I am not a morning person. I know this about myself, but am starkly reminded of this fact when my alarm goes off at 6am. In a zombie trance I get out of bed, put the kettle on and have a shower. I put on the clothes I chose the night before, as I know that at 6am in the morning my brain does not work at its best and there is a high risk I may choose clothes and footwear completely impractical for riding on the back of motorbikes and sitting cross-legged on the floor. Today I head out to Bac Ninh, where SEDA has one of their regional offices and...Continue Reading >>
Hello! My name is Kieran and I am a Kiva Fellow, sixth iteration. I am currently sitting on a turbulent flight back home to London after an intense week of training at Kiva’s San Francisco offices. I am sad to be leaving, slightly worried about the ancient aircraft I’m on (hoping that the technology is more up-to-date than the Nintendo Gameboy headphones the flight attendant is handing out), but excited about my impending assignment in Cambodia.
The past week has been an eye-opening, exhilarating, and potentially life-changing experience. The outstanding training we...Continue Reading >>
Hello from Providence, RI! I can report that the New England autumn is rolling in right on cue. It is a time of year that I will be a little sad to miss; it’s crisp, completely refreshing, goes deliciously with hot coffee and your most treasured sweatshirt. The season, the city, my former college campus (as of this past May) will each receive their own “goodbye for now” before I drive back home to Washington DC and then fly to the Dominican Republic (departure: Oct 15th).
As many Kiva Fellows...Continue Reading >>
Anyone who has spent time in some of the more remote parts of Africa will probably shrug their shoulders at my observations. But as a first time visitor it’s hard not to feel like a bit of a celebrity, at least with the children. Wherever you go, kids stop and look. Sometimes they laugh or point and every now and then they wave and shout ‘white man!’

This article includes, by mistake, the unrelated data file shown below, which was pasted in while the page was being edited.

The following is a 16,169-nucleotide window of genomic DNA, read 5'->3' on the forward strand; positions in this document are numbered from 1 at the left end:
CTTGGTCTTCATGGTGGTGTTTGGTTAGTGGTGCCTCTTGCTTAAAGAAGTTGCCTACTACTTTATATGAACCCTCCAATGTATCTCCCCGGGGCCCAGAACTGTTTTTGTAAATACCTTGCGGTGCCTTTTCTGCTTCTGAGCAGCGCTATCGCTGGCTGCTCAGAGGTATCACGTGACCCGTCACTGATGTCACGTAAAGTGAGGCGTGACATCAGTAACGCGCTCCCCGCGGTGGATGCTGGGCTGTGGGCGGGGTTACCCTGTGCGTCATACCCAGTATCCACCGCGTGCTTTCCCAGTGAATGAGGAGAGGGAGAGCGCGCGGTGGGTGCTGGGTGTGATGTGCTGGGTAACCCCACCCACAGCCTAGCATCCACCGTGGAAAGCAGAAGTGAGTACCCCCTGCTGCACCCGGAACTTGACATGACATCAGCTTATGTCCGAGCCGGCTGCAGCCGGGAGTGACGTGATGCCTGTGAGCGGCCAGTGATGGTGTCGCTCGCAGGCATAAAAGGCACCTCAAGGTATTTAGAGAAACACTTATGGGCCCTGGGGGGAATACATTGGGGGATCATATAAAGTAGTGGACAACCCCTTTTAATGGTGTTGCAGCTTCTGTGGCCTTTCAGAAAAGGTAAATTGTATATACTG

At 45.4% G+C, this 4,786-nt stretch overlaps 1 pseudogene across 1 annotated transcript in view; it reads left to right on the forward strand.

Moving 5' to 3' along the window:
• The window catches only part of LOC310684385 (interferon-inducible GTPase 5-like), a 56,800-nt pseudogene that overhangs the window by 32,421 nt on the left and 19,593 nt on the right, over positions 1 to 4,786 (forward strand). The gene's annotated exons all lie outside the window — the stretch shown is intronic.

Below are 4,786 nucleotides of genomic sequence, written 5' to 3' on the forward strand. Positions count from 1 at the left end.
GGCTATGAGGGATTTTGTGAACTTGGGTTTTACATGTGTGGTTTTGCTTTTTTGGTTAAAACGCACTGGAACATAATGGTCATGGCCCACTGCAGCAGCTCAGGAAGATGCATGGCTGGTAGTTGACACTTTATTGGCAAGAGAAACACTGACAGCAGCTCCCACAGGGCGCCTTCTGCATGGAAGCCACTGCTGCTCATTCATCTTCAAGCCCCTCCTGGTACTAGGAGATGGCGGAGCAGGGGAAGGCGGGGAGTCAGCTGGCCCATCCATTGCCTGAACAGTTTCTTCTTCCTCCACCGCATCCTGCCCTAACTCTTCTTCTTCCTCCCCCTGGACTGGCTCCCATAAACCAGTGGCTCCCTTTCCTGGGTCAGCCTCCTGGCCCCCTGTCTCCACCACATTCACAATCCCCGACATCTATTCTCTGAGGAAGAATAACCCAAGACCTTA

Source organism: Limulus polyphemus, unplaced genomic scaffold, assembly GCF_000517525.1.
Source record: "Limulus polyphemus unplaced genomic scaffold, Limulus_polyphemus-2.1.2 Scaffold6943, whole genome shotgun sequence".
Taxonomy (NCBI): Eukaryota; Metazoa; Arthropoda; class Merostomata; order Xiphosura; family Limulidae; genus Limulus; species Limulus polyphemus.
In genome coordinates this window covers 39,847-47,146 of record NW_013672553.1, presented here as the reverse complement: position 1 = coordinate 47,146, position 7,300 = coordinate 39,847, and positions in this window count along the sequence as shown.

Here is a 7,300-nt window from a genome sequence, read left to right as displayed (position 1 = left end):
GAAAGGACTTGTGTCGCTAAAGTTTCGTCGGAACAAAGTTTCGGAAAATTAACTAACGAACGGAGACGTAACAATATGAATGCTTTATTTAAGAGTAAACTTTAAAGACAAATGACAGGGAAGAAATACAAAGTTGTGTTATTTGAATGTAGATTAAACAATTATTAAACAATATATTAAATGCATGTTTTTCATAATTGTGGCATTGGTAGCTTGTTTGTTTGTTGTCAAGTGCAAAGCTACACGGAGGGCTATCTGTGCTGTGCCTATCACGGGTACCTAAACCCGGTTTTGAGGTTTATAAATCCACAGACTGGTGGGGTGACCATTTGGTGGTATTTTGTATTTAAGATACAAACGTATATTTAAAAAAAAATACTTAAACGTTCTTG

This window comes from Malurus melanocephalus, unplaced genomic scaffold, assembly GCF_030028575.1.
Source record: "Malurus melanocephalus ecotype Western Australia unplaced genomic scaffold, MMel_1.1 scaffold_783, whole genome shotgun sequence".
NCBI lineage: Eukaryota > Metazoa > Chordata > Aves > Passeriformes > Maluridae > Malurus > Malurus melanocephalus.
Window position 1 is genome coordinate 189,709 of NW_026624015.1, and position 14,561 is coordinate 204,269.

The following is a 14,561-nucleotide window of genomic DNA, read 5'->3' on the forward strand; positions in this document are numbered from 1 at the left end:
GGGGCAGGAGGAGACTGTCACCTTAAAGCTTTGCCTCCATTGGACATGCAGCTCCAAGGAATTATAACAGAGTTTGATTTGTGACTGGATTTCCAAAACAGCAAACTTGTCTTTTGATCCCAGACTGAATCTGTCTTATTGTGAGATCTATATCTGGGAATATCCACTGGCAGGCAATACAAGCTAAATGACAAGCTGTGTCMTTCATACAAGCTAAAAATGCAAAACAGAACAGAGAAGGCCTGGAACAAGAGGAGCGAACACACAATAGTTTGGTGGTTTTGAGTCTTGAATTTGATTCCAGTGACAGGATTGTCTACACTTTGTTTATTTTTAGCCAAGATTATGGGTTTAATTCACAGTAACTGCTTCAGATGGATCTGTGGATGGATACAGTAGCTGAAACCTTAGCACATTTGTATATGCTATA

At first I was a little taken aback, but now it has become quite routine. Mostly I rather enjoy being the local novelty and giving a wave as I walk or ride past.
...Continue Reading >>
Hi friends. I’m Whitney, newly-minted Kiva Fellow, class 6, headed to Managua, Nicaragua.
I am so ready to go.
The extensive 5-day training at the Kiva offices in San Francisco stimulated every facet of my mind. Having a background more in exploration than finance, the prospect of living abroad is absolutely thrilling and rather accessible, while gaining confidence in my capacity to convey the inspiration and functionality of Kiva in Spanish is my struggle.
That, and the daunting task of learning to navigate a sizeable Central American city largely devoid of...Continue Reading >>
As the next round of Kiva Fellows finished their training, Nabomita, Zack, and Julie (KF5) met for a weekend getaway in Mombasa, Kenya. During our reunion, we came up with some words to live by both for successfully completing your fellowship and for happily taking a respite from the rigors of life at an MFI. Read on, for our pearls of wisdom.
1) Don’t let the signs fool you; greasing an Immigration Official’s palm can buy you entry into a foreign country
After 8 hours on a bus from Dar es Salaam,...Continue Reading >>
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As I wrote in my last blog entry, my weekend’s planned excursions included a climb up the tallest statue of Jesus in the world (disappointing—turns out he’s closed on Sundays) and a hike in nearby Tunari national park. It also included an unplanned visit to the Clinica Belga Boliviana, the fanciest-sounding hospital in my Lonely Planet guidebook. I had learned the hard way that angry dogs really do bite you in the butt, just like countless cartoon mailmen. I told the clinic’s emergency room attendant that I’d been attacked by a wild dog in the...Continue Reading >>
From the first time I happened across the Kiva Fellows website, I knew I had to apply. Here was an opportunity to witness first-hand the successes and challenges of microfinance (the most promising poverty alleviation strategy I’ve come across), become fluent in French, and be a part of the cross-cultural, astonishingly successful microlending revolution that is Kiva!! I generally tend to be somewhat pessimistic – my personal motto is “Expect the worst, and you’ll never be disappointed.” This time, however, against my better judgment, I let...Continue Reading >>
This is my first blog as a kiva fellow and as an individual, so perhaps I will use this time to introduce myself to anyone in the internet community who would like to know. I am Jen McQuhae, 22, from Vancouver Island, Canada. I recently completed a four year honours degree in international development with a major in economics at the University of McGill in Montreal. I have been fortunate enough to spend a great deal of my recent past travelling to a number of countries and working in a variety of contexts. My last adventure was to Kenya and Tanzania where I worked in HIV clinics,...Continue Reading >>